A legal document known as a living will is the vehicle individuals use to make their desires known regarding medical treatments that prolong life. This document is sometimes referred to as a health care directive or a physician’s directive. A living will should not be confused with a living trust, which is a document used to carry out the person’s desire for distribution of their assets to avoid the probate process. A living will, on the other hand, informs your family and health care providers of your plans for medical treatment in the event you are unable to speak for yourself.
Each state has its own requirements and it is important that you have an attorney in your state prepare your living will. At The Law Office of Dennis J. DiSabato, Jr. we include a living will as part of any estate planning process. This often includes a health care power of attorney, giving a family member or trusted friend the power to carry out your living will.
This legal document contains your wishes for certain life prolonging treatments. You decide which treatments you do NOT want administered in the event of an accident, terminal illness or other event that places you in a vegetative state. The living will does not become viable until such time as you are incapacitated and cannot verbalize what treatments are acceptable or treatments you do not want.
In most states the execution of the living will requires certification by a doctor that you are permanently unconscious or suffering from a terminal illness. A good example of when a living will does not apply is a person who suffers from a heart attack but does not have a terminal illness. A living will would not cover resuscitation since this is not a life prolonging procedure. A living will or health care directive would only be used when recovery is hopeless.
A health care power of attorney is for situations when you are incapacitated and not able to speak for yourself. This is also referred to as a health care proxy. This is a legal document which gives someone else permission to make decisions regarding your health care. This person should take into consideration your desires and what medical treatment you would or would not want under the circumstances. This can be a huge burden for someone close to you, so make sure you have an in-depth discussion regarding your specific preferences. This conversation can be difficult, but it is necessary.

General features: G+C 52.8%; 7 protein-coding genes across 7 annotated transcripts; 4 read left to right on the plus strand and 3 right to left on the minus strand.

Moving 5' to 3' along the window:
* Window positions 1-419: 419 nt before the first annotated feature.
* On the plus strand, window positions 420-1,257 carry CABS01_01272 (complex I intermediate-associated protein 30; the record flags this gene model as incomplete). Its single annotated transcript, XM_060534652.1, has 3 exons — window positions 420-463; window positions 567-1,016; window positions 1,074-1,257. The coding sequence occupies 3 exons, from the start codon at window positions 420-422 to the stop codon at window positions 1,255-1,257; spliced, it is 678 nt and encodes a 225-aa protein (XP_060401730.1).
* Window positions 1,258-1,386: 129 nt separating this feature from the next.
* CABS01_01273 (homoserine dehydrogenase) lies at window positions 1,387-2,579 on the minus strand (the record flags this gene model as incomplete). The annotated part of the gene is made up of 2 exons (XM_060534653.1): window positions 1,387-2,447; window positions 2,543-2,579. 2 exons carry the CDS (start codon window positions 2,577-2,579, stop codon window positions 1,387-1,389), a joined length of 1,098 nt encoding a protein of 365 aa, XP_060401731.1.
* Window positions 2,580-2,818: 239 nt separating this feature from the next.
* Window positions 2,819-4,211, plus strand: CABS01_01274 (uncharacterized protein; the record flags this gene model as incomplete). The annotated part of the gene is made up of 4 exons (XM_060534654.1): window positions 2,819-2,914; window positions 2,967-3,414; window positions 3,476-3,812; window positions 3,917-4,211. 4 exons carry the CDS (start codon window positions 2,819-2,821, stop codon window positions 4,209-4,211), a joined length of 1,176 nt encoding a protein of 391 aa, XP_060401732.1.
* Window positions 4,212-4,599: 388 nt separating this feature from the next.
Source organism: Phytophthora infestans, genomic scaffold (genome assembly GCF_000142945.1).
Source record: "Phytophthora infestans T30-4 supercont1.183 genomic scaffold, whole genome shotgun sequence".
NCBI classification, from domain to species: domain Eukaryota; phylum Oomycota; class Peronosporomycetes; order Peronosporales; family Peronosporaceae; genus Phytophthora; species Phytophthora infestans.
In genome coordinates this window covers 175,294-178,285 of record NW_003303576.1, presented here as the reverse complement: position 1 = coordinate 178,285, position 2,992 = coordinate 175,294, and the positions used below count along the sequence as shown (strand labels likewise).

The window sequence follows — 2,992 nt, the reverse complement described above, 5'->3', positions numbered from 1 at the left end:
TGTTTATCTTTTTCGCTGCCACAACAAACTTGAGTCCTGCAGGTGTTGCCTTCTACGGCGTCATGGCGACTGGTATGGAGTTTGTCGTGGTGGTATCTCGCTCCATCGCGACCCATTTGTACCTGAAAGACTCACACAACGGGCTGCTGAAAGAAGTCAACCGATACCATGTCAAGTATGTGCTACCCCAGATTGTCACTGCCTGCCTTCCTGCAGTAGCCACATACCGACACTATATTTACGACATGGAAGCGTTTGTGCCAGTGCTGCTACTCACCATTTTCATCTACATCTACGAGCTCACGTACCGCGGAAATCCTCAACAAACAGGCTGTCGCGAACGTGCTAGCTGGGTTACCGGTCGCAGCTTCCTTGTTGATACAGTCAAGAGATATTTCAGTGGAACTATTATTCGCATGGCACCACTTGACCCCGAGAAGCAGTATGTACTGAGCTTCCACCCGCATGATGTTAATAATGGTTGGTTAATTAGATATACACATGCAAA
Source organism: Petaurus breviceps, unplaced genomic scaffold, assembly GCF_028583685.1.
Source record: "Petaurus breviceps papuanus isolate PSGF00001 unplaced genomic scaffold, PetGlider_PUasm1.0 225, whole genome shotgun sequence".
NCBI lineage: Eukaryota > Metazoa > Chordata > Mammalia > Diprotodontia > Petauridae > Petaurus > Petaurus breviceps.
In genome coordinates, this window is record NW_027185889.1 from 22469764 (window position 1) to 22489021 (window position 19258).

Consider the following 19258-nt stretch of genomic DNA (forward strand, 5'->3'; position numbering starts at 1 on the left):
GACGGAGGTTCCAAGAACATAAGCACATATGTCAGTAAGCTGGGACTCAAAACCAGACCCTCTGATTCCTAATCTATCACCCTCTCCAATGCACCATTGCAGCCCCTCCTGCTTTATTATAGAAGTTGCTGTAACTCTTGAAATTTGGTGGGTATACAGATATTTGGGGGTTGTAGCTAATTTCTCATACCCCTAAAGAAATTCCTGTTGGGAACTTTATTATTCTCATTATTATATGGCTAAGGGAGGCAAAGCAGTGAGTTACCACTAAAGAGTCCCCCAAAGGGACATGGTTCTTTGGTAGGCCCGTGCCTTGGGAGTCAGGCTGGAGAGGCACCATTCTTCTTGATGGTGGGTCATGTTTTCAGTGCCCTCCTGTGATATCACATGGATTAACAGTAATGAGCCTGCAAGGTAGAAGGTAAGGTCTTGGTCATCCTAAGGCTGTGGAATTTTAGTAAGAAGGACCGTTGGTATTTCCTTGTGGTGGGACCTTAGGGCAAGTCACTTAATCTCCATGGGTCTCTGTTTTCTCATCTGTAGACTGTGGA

As necessary as these legal documents are, they won’t do any good if no one knows they exist. Make an appointment with your doctor and bring your loved one with you to discuss what kinds of medical treatments you desire. Be prepared to ask your physician questions about your specific instructions. Make sure your family and your doctor are fully aware of your instructions once you have made the decision about what you do or do not want in the event you are unconscious or terminally ill.
The Law Office of Dennis J. DiSabato, Jr., LLC can help you with all of your estate planning, including living wills. We know that your desire is to protect your family and your assets and we are here to help.
This information is for general use and is not intended to be legal advice. Please call our offices today at 843-903-1212 for a free consultation. We can assist you with your legal needs and guide you in the right course of action.
The Law Office of Dennis J. DiSabato, Jr., LLC
3888 Renee Drive, Suite 201
Myrtle Beach, SC 29579